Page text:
Portrayal of a character in a play or a film is very important to the characters identity. The way a character acts throughout either work is the way an audience will recognize them. In The Importance of Being Earnest the author, Oscar Wilde uses the character Jack as the male lead as well as the character in which the work affects the most. Jack is an upper class man who lives a very privileged life; one can see that Jack isn't very happy with his own life with his creation of Earnest. Earnest is the identity he keeps in the city, and the fictional being Jack lets his household family in the country believe is his brother. The word earnest is a synonym of sincere and in order to be sincere one must be honest. This shows the irony in the publication through even the title. It can be believed that even the title is ironic because Jack is sincere in different ways and creates his own idea of the truth.
The conversation changes completely however when Algernon tells Jack he wouldn't allow the marriage until the confusion about a cigarette case left by "Earnest" the last time he dined at Algernon's flat. One would assume that the charade would be over once the cigarette case was brought up, but this only makes Jack admit his being Jack in the country and Earnest in town to Algernon and goes no further than between them. The fact is that Jack shows to be only honest about what is really going on when he is caught in his own web it is looked at this way by Joel Fineman where he states, "Ernest will himself be earnest only when he isn't, just as he will not be earnest only when he is. This paradoxical alternation and oscillation of the subject, a phenomenon to which the play gives the general label Bunburyism, but which Lacan would call auto-difference, is resolved at the end of the play when Ernest consults the book of the name of the fathers and discovers that his name "naturally is Ernest," and that therefore to his surprise, "all his life he has been speaking nothing but the truth." " (Fineman, 82) One could find it humorous that what Jack does throughout the whole publication actually gets a labeled name , "bunburyism" or auto-difference because of the fact that he is only honest when he is lying, and is only lying when he is telling the truth. This is the way the character of Jack/Earnest Worthing is portrayed throughout the entire publication because he is constantly trying to make up his truth as he goes along. One could argue that Wilde wrote a play that is filled with re-writes because the character of Jack writes his story as he goes. As interesting as this may be, it still proves that until the end of the story Jack is not honest at all until he is caught in any case and in reality that would make him a very untrustworthy person. The play basically gives him this personality, which allows Jack to be a very interesting character and also allows him to be a likable protagonist.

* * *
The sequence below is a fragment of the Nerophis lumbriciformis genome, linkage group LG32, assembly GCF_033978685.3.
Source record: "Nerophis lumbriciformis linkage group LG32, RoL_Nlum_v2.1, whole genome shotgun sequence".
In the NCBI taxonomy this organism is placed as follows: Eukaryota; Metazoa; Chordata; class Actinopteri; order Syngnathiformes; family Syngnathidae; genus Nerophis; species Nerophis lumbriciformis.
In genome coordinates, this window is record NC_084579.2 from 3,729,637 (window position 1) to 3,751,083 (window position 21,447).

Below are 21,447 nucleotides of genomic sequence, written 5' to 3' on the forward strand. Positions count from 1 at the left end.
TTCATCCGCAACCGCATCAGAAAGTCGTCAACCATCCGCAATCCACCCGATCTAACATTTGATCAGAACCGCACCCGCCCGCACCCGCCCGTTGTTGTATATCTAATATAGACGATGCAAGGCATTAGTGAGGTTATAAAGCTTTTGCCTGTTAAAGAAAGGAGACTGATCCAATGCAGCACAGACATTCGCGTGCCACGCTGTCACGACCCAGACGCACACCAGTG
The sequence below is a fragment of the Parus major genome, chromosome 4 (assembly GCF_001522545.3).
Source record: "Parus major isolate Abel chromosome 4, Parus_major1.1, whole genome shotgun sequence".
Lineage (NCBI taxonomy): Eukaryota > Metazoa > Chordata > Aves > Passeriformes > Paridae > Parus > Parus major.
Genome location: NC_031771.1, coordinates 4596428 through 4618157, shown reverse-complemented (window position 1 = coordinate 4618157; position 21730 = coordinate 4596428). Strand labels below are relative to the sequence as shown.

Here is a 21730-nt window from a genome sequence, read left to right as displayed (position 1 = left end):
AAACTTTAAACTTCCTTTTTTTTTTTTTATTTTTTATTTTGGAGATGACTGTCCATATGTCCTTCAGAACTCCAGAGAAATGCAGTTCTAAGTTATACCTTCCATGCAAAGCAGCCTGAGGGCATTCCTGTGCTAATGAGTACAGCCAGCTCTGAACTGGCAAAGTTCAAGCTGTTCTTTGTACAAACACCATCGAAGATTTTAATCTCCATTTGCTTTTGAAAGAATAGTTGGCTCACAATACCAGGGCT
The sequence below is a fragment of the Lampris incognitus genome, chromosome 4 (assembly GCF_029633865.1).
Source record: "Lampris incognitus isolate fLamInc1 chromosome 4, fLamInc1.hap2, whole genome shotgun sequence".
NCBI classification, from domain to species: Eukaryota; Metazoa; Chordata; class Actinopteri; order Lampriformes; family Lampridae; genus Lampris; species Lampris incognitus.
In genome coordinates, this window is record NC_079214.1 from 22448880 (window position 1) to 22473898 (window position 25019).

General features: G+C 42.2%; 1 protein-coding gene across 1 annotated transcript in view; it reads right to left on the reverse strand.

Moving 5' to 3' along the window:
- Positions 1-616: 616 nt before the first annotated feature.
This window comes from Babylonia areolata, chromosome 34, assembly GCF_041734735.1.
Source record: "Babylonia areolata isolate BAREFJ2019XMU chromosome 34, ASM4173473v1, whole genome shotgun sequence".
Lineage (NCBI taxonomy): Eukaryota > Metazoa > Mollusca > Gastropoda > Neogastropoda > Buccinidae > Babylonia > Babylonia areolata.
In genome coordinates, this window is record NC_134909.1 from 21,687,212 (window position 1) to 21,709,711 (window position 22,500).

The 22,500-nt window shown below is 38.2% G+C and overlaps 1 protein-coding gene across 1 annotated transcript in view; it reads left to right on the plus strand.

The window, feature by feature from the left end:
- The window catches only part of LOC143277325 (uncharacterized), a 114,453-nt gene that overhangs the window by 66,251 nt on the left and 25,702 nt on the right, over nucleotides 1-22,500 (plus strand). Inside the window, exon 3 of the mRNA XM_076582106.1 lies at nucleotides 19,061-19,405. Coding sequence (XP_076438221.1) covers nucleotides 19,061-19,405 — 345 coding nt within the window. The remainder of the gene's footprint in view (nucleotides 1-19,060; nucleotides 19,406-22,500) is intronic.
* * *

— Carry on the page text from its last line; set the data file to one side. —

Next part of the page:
The film The Importance of Being Earnest actually shows Jack and Algernon meeting up in a public place instead of Jack showing up at his house, and completely eliminates the first scene of the play containing the dialogue between Algernon and Lane. The film actually shows Jack getting caught and admitting more of his lies in what seems like a more timely fashion. Although he is still shown in the same light as he is in the play, he makes a greater change in the film than in the play. One could argue that the film shows more of the mental game that is really played because it also shows facial expressions. You see this more in the proposal of Earnest to Gwendolen, her expressions heighten her reaction as well as the expressions of Lady Bracknell. John Harrington Smith points this out in his publication under the University of California Press; "If we take seriously the proposition that all a loving mother wants for her daughter is to be happily married, though in a cottage, there is Lady Bracknell's careful assessment of Jack's financial circumstances to enlighten us. But this is a demonstration in action: mostly the purpose of the play is served by wit". (Smith,77) Another thing done in the film that portrays Wilde's vision of Jack's attitude that can change in an instant is when Jack and Algernon find out they are really brothers which tops off their attitude towards each other. In the play as well as the film, their relationship is shown well. However it would have to be argued that their relationship is portrayed better in the film because it seems like something that is better seen rather than read.
Between the film and the play, one gets a pretty good idea of the irony used in the character of jack as a whole within his interactions with other characters. A prime example of this is when he and Gwendolen meet in the beginning of the film/play their conversational expressions makes it better to see the proposal rather than read it because it can be seen as rather funny. One can also argue that the film is better in the interactions when Jack pretends his "brother" Earnest is dead and Algernon shows up pretending to be Earnest.